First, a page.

How to make better beauty choices: for you and the planet
How to make better beauty choices | The cosmetics industry, sadly infamous for its detrimental effect on the environment, leads to waste and drains natural resources in different ways, exasperating the issue with our daily behavior as customers.
A mystifying variety of multi-syllabic chemicals has certainly been found by someone who has ever looked at a lotion or shampoo bottle. They’re safe enough to put on our bodies, we believe, but how much do we know about the ingredients we slather on every day?
Anything from lipstick to shampoo, lotion and sunscreen is essentially self-regulated in the cosmetics and personal care industry. Today, over 12,000 chemicals are approved for use. These chemicals are not only harmful to you but the environment too.
How the beauty industry harms the environment?
Zero Waste estimates that the global cosmetics industry produces over 120 billion units of packaging per year, much of which is not recyclable. The majority of beauty goods come wrapped in plastic, which can take almost 1,000 years to decompose when talking about your typical moisturizer pot. Then there are plastic wrappings, paper inserts, sleeves of cardboard, rubber, mirrored glass and more, all of which are often included with one purchase.
For as long as this plastic exists, it will continually release these toxic greenhouse gases into our environment for as long as this plastic remains and, sadly, the lifetime of the popular plastic bottle or cosmetic packaging can be anywhere between 450 and 1000 years.
While you might now be thinking to yourself that you are buying and correctly recycling fairly harmless items, you are more than likely incorrect. Your carbon footprint may be much greater than you previously postulated, from the shockingly hazardous chemicals used in your makeup and skincare items to the micro beads that are used in today’s most common face scrubs.
However, the problem with the beauty industry is not just plastic, but also the enormous waste of water. As the most used ingredient in the industry, there are concerns that water demand could outstrip supply.
How your regular beauty products are harmful to you?
Paraben, which is used as a preservative in deodorants, moisturizers, shampoos, body washing and makeup and raises the likelihood of breast cancer, is the most common chemical used in beauty products. Its chemical composition is similar to oestrogen and, even in small quantities, it can be carcinogenic.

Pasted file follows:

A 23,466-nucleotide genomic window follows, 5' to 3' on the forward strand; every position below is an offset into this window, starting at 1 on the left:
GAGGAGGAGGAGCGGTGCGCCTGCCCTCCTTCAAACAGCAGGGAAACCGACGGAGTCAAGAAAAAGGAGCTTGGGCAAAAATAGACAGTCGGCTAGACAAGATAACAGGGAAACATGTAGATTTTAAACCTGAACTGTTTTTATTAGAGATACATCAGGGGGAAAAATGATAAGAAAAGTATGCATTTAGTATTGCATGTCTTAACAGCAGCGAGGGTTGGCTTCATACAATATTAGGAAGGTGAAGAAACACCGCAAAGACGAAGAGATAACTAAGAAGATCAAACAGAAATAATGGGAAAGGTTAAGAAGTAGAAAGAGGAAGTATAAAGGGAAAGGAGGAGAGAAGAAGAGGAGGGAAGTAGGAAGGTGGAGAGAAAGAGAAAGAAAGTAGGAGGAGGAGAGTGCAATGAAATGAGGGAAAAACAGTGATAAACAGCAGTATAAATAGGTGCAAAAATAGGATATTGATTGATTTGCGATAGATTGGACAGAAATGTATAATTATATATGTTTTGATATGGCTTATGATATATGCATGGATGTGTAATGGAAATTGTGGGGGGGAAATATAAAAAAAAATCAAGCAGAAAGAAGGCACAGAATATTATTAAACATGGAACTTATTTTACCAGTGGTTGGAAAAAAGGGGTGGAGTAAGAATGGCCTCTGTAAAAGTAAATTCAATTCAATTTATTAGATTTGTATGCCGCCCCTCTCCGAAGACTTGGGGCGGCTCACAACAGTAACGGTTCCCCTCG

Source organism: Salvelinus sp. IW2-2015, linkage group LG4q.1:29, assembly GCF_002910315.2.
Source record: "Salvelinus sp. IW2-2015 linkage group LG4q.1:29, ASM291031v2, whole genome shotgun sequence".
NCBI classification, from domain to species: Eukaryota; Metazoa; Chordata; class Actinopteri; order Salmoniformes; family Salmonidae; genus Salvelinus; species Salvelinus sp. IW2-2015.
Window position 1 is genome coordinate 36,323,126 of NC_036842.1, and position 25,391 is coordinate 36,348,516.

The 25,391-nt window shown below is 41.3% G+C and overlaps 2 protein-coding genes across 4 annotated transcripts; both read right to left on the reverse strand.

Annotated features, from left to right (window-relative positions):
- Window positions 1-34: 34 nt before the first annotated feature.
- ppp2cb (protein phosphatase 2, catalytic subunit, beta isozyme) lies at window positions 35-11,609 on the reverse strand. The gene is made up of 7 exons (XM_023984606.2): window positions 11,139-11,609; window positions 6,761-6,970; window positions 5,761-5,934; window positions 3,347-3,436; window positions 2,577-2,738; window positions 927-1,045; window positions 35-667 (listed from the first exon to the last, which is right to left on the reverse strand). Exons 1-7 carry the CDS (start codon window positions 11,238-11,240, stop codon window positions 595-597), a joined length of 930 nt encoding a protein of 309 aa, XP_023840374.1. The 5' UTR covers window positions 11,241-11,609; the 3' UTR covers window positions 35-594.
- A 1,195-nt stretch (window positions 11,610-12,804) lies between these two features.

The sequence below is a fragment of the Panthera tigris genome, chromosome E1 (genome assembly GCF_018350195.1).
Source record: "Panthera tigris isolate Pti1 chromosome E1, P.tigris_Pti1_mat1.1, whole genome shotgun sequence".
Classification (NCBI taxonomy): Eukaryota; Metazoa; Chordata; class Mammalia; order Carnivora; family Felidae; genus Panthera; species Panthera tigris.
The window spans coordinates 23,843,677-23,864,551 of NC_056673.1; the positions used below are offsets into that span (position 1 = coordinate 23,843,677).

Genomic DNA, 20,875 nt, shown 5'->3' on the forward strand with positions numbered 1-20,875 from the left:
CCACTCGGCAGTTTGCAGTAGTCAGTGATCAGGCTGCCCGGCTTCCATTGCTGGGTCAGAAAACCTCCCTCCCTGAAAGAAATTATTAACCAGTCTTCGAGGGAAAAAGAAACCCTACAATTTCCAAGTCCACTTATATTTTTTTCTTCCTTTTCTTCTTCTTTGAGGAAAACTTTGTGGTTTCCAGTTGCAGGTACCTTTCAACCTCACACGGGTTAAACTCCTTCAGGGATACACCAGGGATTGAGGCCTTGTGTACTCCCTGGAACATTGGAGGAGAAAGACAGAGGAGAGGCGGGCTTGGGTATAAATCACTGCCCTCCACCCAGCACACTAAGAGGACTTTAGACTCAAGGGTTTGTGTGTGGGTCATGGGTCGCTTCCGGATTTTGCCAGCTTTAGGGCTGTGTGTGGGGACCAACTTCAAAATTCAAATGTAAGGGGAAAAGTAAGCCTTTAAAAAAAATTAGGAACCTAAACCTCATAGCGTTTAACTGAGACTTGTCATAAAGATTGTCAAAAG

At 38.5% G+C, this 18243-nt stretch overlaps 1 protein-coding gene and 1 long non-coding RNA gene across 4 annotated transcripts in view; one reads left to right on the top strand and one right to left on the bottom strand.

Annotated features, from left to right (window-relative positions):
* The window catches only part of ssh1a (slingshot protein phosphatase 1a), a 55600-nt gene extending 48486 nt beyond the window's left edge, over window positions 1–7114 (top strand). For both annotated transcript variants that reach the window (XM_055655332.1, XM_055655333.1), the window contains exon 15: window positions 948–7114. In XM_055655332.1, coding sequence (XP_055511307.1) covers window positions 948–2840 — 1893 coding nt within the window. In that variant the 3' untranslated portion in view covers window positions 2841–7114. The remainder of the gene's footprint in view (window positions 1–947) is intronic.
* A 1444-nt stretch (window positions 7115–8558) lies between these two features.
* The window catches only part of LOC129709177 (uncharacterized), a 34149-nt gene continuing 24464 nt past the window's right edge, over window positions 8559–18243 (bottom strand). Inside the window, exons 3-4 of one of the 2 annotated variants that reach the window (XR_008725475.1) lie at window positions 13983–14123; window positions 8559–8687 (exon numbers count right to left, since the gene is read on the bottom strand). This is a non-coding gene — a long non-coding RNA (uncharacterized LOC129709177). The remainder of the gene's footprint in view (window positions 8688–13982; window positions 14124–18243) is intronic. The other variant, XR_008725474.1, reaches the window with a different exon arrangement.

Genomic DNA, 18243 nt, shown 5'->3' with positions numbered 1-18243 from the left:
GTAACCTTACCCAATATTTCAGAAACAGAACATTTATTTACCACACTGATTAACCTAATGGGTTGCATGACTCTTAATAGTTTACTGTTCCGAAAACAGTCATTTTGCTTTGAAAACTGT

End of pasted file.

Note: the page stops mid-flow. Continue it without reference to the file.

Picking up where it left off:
It was found that women had a higher body burden of certain chemicals found in cosmetics, including parabens and phthalates. Both are endocrine-disrupting compounds, which imitate human hormones. They may have effects at very small levels of unique interest to researchers and have been related to various health problems.
You may potentially be more likely than if you were to consume them (where enzymes would break them down) to absorb harmful chemicals directly into your bloodstream through your skin.
Now that we’re aware of the harmful effects of the regular beauty products, this leads us to the question:
What is a better alternative for you and the environment?
Anything healthy for individuals and the world can be called clean. Clean beauty implies that human and environmental health should be taken into account in a beauty product, using a non-toxic aspect as the basis for active results and plant-based ingredients. It provides all the vitamins and antioxidants needed for the skin and hair to be healthy and glowing.
For a product to be safe, the two most vital points are:
1. Non-toxic Ingredients
At its heart, clean beauty means that you can use a product without risking your well-being. There must be only safe, non-toxic ingredients on the ingredients list. Clinique products boast being free of parabens, phthalates and scent. And they actively continue to include their products in ingredient analysis.
2. Markings that are transparent
When a makeup company takes an effort to list all of their ingredients and label them accordingly, they are on the right path to clean makeup. minimalist. is a skincare brand that stresses transparency by illustrating the active concentration used and disclosing the trade name & supplier of the ingredient. Their drugs address the most common skin conditions in a highly successful and inexpensive way, ranging from acne marks to sunspots.
How Clean Beauty is better for the environment?
Because clean beauty goods use non-toxic ingredients, their harmful effect on the environment is greatly reduced. The harsh effects of the chemicals save both your body and the world.
Clean beauty does not use micro beads, a crucial contaminant that affects the ocean’s marine life. Micro beads are tiny pieces of plastic (usually used in scrubs or toothpaste) which, when washed down the plughole, make their way into the ocean and affect the lives and habitats of many sea creatures. Clean beauty products usually replace this dangerous ingredient with sugar or sea salt, which does the same exfoliating job but maintains the ability to break down over time.
Better still, pure beauty tends to use sustainably and ethically sourced organic and recyclable packaging and ingredients. This implies that not only are you doing a favor to yourself, but also to the world you live in.
Author Bio: Ananya is a 19-year-old engineering student with a flair for writing. Ever since childhood, stories have always been her escape from reality whether it be classic literature or the latest young adult novel. A budding content writer whose interest extends in the science, beauty and lifestyle realm. Always up for debates on topics of current affairs and a music enthusiast.
How to make better beauty choices is a guest post by Ananya Singh.